An actor friend of mine just complained to me about getting screwed over by a production house.
He was offered $500 to act in a live event for a well-known MNC. The event is handled by a quite prominent production house run by a quite prominent individual. My friend accepted the offer and blocked the date for the job.
Three days later, the producer called to say that the fee has become $200.
Of course, my friend protested. How can $500 become $200??
The producer said he had thought he would be able to get that amount, but it turned out that he wasn’t able to.
A pretty lame excuse, if you ask me. My friend tried to negotiate. The producer said $250 tops, no higher.
Since my friend had already blocked the date and turned down other jobs for this job, he decided to take what he can get. He said he’d accept $250 on the condition that he’s paid on the day of the event.
The producer agreed.
Later, another phone call. The producer told my friend that he was going to hire someone else and that my friend wasn’t needed anymore, thank you.
I ask you. What are the little people to do?
29 thoughts on “Ugly side of S’pore showbiz (Part 2)”
My advice: Sign contracts with no get-out clause. You book me, you pay me. End of story. One person doesn’t do it then sue them through small claims court and make them an example.
It worked for me… One magazine didn’t want to pay so I faxed them a copy of the documents for submission to the Small Claims court. They sent a cheque over to me that day.
I guess the main problem is that they work without black and white documentation, as QY has mentioned before.
Jesta is right. “What are the little people to do?” They have to make sure they get what they want. :D
Time to activate Project Goonfather.
hang pig head…
Throwing tantrums unexpectedly works wonder man. Pouting and sucking the thumbs are extra points :)
By the way your blog is such a good read that you leave me no choice but to link you up :P
Once I figured out the HTML thingy first that is haha :D! All the best!
No honor among people nowadays…
Words mean nothing….
The ol NS saying, “Suck Thumb”
Some people are just pure evil! These people just make me mad. But what goes around, comes around! Evil will bite them back soon…..
1 comment: If you are a nobody, people can treat you like dirt. May not happen in showbiz. Can happen in anything else!
Who doesn’t want the cheapest just to get a job done? If I can find someone to do a job as good as you can for less than what I originally offered, why not?
Survival of the fittest….
one thing i’ve learned and heard repeatedly over and over is to get everything down in black and white. Everything comes down to paper…
i guess there are dark sides to practically everything in the world.
why not just tell everyone which well-known person or at least which production house.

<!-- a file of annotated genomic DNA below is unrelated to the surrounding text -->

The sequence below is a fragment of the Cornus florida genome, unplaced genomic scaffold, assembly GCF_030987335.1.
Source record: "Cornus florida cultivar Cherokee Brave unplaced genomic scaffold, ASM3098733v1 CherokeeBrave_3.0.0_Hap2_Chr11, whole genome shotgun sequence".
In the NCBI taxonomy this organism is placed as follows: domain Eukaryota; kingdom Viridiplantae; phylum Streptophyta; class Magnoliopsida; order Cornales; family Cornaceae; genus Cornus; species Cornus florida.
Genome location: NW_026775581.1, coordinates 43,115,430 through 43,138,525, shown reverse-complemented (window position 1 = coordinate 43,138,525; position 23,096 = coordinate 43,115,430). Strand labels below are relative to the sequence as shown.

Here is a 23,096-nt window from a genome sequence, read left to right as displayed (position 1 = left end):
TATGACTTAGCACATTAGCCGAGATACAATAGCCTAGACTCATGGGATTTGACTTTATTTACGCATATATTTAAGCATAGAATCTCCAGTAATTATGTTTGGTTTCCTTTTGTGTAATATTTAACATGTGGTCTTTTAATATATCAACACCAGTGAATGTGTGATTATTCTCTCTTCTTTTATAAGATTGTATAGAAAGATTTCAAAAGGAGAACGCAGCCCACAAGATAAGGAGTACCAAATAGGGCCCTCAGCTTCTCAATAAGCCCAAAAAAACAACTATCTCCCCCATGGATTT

That is the suck.
this is ridiculous. spread his name through the blogosphere. make his name “smelly”. How can people don’t honor their words in the first place. This really sucks
I agree with Jesta. Get everything in writing and GET AN AGENT. Those are the most important things you can do right out of the gate. With the way the world economy is right now, producers are going to find the best actor for the lowest fee. That’s a sad fact, but no one is funding entertainment right now.
It’s all about the money and these production houses are going to push it as far as they can.
Coolanta: I would agree with you except that the cheapest is usually the worst, and if they make and agreement then they should stick with it. If their case is: I want you to bid for my project and I’ll choose the cheapest quote” then it’s fine. But if their case is: “I’ll book you for $500 and then see how low you will go when you are desperate” then they are bottom-feeding scum.
The bottom line is that, in the artistic world of Singapore, quality is not appreciated – only cost.
And THAT leads to the old saying: You pay peanuts, you get monkeys.
And THAT leads us to the current state of our newspapers, magazines and TV…
extremely extremely unprofessional. The company should be highlighted. hmmm…should start a blog on that yah and start naming such companies..keke :P
Metal Chains – $15
Heavy duty padlocks – $12
1 can of Kerosene – $10
Watching the production house and the producer goes up in flames – Priceless….
Lifetime jail – Consequence.
Hmmm. I remember a line from the Animaniacs opening song
“we’re Ani-ma-niaaacs, we’ve got Pay or Play contracts!”
Sounds like you and your brethren need to carry these around whenever you deal with these production houses…
And make sure EVERYONE carries them so they can’t say they won’t hire you if you one. That won’t work if EVERYONE has them!
how come got this kind of people wan. Don’t keep their words. only thing you can do is remember his name and refuse to work with him in future and put his name everywhere you can find in the forum or stomp
Jesta: Most deals are done over the phone, sometimes by email, so how can a contract be signed on the spot? It would also look badly on one if one were to rush down to a production house bearing a contract the moment a job has promised over the phone. Right? One would also incur a mountain of taxi debts.
Mince Pye: Yeah.
modchip: Sadly, life isn’t that simple.
Miss Loi: lol. It’s a tempting thought, but no thanks.
A Suspicious Man: Eh… throwing tantrums and pouting and sucking thumbs only work for 3-year-olds. I’m flattered that you think I’m not young… but… no. Hehe.